[Marxism] Al-Assad should start packing his Hermes luggage

Louis Proyect lnp3 at panix.com
Tue Feb 5 12:32:50 MST 2013

NY Times February 5, 2013
Iran’s President Visits Egypt, in Sign of Thaw

CAIRO — President Mahmoud Ahmadinejad traveled to Cairo on Tuesday, the 
first visit by an Iranian leader to Egypt since the two countries broke 
off diplomatic relations three decades ago and a barometer of the shifts 
in regional dynamics underway since the start of the Arab uprisings.

Relations between the two countries have warmed since the toppling of 
Egypt’s former president, Hosni Mubarak, who was deeply hostile to 
Iran’s leadership and portrayed himself to his allies, including the 
United States, the Persian Gulf monarchies and Israel, as a bulwark 
against Iranian influence.

Lately, though, Iran’s supreme leader, Ayatollah Ali Khamenei, has been 
promoting the idea that the recent Arab revolutions were inspired by the 
Iranian revolution of 1979.

“Egypt is a very important country in the region and the Islamic 
Republic of Iran believes it is one of the heavyweights in the Middle 
East,” Iran’s foreign minister, Ali Akbar Salehi, told the state Islamic 
Republic News Agency in Munich on Tuesday. “We are ready to further 
strengthen ties.”

While the Egypt’s relations with Iran remains limited, the scene on the 
tarmac at the Cairo Airport on Tuesday — Egypt’s new president, Mohamed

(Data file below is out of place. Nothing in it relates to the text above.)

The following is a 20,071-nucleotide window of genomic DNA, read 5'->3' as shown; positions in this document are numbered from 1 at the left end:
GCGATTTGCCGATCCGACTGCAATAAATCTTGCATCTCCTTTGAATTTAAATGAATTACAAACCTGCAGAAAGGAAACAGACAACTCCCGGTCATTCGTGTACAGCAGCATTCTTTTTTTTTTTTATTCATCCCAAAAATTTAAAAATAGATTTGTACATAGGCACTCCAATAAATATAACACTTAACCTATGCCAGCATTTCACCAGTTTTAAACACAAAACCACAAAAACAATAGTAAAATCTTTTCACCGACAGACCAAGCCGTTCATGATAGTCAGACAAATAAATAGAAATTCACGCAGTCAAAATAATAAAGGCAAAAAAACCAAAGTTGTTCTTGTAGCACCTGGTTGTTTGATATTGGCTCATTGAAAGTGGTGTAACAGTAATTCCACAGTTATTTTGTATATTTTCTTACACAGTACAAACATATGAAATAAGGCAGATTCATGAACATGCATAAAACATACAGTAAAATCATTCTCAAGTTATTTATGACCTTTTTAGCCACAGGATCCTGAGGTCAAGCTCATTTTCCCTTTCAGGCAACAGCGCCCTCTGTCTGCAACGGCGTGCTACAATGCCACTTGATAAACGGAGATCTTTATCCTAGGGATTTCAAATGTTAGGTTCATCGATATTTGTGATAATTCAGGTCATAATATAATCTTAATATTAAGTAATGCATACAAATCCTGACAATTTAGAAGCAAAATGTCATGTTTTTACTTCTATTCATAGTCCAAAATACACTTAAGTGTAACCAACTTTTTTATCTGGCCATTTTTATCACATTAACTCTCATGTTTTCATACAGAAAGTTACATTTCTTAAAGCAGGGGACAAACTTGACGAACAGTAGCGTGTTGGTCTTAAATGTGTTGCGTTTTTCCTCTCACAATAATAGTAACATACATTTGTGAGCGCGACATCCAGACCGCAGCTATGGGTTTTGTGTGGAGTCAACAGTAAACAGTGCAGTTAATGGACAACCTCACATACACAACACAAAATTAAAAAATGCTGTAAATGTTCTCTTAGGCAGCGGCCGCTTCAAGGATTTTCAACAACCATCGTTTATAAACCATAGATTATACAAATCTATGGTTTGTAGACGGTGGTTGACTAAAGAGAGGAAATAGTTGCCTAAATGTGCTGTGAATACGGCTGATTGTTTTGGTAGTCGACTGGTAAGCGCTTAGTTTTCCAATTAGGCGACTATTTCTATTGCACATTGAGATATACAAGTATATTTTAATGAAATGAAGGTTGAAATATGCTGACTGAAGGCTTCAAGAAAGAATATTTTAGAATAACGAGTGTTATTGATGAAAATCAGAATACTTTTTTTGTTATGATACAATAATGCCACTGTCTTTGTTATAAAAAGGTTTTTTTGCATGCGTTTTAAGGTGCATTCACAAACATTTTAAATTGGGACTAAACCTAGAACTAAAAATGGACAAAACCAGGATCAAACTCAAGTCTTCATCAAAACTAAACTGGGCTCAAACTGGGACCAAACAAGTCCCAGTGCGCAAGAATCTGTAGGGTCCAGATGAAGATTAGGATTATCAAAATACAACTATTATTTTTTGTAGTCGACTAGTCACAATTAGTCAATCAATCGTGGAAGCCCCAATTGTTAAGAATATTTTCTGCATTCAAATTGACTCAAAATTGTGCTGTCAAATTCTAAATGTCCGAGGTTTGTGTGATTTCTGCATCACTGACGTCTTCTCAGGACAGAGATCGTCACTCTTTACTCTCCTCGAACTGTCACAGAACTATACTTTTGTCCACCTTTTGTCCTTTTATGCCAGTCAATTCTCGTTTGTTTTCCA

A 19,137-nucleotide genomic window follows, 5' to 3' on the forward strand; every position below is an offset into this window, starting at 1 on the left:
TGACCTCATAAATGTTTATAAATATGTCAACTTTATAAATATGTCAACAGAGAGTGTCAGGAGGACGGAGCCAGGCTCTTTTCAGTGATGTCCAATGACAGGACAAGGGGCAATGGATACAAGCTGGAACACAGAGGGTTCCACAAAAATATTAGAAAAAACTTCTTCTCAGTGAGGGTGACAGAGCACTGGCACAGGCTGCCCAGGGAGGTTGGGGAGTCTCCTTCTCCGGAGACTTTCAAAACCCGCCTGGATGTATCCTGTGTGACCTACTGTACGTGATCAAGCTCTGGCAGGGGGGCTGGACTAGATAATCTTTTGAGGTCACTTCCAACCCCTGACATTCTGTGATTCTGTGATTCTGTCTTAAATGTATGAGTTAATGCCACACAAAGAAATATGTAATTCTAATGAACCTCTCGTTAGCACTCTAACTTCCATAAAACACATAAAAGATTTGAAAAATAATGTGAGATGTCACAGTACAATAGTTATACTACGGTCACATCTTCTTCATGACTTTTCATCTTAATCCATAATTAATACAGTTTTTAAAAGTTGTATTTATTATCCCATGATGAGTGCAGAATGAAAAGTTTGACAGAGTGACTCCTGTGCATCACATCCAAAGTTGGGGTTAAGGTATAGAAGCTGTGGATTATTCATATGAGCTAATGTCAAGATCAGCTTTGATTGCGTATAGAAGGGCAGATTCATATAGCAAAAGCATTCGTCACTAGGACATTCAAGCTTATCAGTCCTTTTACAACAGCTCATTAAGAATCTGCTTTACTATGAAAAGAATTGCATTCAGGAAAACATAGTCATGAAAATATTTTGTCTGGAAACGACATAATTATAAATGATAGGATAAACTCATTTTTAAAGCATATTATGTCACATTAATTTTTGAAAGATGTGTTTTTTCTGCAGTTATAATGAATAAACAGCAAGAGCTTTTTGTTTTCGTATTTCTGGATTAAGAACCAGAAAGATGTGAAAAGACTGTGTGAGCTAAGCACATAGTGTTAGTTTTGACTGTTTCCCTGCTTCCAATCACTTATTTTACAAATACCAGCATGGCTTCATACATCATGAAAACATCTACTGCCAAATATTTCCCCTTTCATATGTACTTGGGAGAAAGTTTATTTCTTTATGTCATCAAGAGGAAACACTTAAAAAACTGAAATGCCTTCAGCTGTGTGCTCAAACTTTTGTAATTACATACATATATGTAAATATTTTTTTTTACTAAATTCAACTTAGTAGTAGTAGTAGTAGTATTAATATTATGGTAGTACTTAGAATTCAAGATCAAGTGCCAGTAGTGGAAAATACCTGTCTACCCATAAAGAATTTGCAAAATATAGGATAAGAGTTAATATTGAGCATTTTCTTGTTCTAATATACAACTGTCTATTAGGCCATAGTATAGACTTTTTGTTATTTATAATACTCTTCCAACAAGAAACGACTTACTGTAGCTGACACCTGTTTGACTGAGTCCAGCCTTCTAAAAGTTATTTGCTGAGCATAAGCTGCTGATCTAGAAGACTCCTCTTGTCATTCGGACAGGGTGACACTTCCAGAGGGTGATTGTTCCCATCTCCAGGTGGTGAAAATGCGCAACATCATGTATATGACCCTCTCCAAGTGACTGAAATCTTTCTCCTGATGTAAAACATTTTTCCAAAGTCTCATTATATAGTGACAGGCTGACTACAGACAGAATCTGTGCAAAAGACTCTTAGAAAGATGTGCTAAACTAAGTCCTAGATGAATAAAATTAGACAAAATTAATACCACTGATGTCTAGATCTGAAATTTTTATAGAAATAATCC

Morsi, greeting Mr. Ahmedinejad warmly in a red-carpet ceremony — would 
have been unimaginable under Mr. Mubarak, and seemed likely to alarm the 
Obama administration.

Mr. Morsi and Mr. Ahmadinejad discussed “developments in the regional 
arena,” including the war in Syria and “means of enhancing relations 
between Egypt and Iran,” according to Egypt’s state news agency. Mr. 
Ahmadinejad is in Egypt for a three-day visit to attend an Islamic summit.

Since becoming president in June as the candidate of the Muslim 
Brotherhood, Mr. Morsi has framed his approach to foreign policy, 
including the thaw with Iran, as an effort to chart a more independent 
course than that of his predecessor and to reassert Egypt’s historical 
regional leadership role. Mr. Morsi has also tried to place Egypt at the 
center of negotiations to end the crisis in Syria.

In August, in another historic first, Mr. Morsi traveled to Tehran for 
the summit of the Nonaligned Movement, a visit that was seen as helping 
to ease Iran’s international isolation.

Analysts say it is unlikely that Egypt and Iran will restore full ties, 
noting the pressure on Mr. Morsi to keep his distance from Iran, 
particularly from the United States and Egypt’s financial benefactors 
among the Persian Gulf monarchies.

During his visit to Tehran in August, Mr. Morsi embarrassed his hosts by 
delivering a stinging condemnation of their close ally, President Bashar 
al-Assad of Syria, to the delight of allies like Qatar and Saudi Arabia. 
In further deference to the Saudis, he omitted mention of the Shiite-led 
uprising against Bahrain’s Sunni monarchy.

On Tuesday, Egypt’s foreign minister sought to deliver further 
reassurances, saying “the security of the Gulf states is the security of 
Egypt,” according the state news agency.

In Cairo, the Iranian foreign minister, Ali Akbar Salehi said on Tuesday 
that the relationship with Egypt was “gradually improving,” according to 
Reuters. “We have to be a little patient,” he said.

Kareem Fahim reported from Cairo and Thomas Erdbrink from Tehran.

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